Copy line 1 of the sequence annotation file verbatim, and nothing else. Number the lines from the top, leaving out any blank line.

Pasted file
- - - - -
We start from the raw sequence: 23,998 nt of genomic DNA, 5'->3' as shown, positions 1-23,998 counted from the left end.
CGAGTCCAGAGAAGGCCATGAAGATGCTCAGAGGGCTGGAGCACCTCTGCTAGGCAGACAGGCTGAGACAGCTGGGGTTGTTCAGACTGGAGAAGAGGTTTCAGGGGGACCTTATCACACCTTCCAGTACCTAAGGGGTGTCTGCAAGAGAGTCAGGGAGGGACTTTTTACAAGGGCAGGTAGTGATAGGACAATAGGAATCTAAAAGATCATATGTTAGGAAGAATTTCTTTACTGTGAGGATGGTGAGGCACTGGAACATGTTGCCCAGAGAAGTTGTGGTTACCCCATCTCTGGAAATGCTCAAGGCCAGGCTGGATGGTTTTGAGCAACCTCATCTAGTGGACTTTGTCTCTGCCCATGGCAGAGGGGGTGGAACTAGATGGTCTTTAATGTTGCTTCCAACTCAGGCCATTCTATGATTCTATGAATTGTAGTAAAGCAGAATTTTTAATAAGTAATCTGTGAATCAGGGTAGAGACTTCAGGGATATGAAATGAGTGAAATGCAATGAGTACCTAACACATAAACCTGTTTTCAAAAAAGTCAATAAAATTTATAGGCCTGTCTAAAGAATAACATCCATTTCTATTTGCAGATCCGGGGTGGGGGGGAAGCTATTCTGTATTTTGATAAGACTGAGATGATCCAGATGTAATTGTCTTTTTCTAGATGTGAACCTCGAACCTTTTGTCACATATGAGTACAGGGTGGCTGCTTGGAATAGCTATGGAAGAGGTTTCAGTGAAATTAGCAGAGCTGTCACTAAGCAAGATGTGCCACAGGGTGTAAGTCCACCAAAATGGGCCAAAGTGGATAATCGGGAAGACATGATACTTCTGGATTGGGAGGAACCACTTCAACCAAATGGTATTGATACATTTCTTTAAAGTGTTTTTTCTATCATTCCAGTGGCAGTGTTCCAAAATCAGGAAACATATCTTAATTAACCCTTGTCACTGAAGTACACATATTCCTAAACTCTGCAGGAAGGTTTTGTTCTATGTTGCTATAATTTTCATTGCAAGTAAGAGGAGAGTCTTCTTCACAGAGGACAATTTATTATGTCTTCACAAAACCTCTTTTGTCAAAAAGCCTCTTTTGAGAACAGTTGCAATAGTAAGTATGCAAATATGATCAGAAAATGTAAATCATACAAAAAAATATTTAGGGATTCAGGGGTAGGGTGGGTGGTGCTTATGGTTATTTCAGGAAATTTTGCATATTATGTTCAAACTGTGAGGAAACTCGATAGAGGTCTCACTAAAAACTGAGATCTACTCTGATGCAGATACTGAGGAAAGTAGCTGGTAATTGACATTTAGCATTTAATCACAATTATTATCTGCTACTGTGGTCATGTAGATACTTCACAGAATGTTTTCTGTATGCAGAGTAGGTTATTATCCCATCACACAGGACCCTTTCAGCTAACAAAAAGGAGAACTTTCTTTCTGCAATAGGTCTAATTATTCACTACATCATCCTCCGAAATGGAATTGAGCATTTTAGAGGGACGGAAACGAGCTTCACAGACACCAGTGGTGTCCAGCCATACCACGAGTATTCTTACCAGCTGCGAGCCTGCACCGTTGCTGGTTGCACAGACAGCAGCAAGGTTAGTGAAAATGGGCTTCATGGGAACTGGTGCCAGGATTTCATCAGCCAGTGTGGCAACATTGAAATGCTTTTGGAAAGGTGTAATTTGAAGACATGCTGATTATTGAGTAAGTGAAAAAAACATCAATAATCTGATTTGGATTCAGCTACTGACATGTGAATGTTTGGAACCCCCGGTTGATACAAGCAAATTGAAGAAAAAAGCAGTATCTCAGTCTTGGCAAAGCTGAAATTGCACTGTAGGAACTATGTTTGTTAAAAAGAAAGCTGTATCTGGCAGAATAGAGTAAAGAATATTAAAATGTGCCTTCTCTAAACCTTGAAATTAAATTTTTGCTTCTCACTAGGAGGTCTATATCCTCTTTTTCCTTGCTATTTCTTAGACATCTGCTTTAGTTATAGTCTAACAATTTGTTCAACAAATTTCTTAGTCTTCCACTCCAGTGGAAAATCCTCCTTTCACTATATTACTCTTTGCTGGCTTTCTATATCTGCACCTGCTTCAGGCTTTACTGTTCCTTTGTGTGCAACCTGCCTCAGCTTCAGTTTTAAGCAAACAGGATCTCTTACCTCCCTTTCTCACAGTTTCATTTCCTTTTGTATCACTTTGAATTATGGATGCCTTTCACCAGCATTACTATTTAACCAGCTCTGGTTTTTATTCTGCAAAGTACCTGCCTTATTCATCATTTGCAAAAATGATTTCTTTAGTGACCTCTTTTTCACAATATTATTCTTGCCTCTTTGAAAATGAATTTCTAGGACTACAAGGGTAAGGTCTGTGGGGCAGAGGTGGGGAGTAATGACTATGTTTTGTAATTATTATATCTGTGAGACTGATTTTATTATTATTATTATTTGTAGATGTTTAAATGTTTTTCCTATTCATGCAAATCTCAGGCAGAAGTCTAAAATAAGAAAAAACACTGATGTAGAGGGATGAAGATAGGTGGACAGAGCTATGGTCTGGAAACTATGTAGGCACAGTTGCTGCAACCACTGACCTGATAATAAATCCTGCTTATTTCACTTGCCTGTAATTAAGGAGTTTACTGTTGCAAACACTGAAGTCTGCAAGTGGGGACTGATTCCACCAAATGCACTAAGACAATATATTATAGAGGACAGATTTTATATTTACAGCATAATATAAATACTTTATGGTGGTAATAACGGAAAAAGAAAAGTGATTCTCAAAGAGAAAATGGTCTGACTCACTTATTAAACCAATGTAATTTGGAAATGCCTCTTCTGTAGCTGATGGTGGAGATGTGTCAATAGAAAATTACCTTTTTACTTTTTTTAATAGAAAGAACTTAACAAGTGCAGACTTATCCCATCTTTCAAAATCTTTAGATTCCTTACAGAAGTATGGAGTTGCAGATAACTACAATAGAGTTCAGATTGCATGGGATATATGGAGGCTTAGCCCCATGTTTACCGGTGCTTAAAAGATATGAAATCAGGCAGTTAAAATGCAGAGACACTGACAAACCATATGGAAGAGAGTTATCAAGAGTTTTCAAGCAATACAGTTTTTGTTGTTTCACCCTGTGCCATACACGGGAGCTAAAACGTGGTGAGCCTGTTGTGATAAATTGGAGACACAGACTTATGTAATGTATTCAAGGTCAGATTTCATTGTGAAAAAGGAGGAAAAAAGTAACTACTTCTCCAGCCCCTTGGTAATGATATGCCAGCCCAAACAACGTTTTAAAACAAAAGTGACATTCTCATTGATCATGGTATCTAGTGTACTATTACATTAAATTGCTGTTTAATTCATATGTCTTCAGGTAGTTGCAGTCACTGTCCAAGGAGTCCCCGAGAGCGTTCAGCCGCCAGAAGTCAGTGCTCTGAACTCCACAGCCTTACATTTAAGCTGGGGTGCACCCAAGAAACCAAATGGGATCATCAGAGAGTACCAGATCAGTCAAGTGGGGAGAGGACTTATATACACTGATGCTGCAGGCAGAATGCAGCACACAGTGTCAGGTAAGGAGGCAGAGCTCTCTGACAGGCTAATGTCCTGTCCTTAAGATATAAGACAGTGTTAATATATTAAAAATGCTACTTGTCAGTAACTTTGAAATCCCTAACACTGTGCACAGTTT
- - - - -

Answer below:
We start from the raw sequence: 23,998 nt of genomic DNA, 5'->3' as shown, positions 1-23,998 counted from the left end.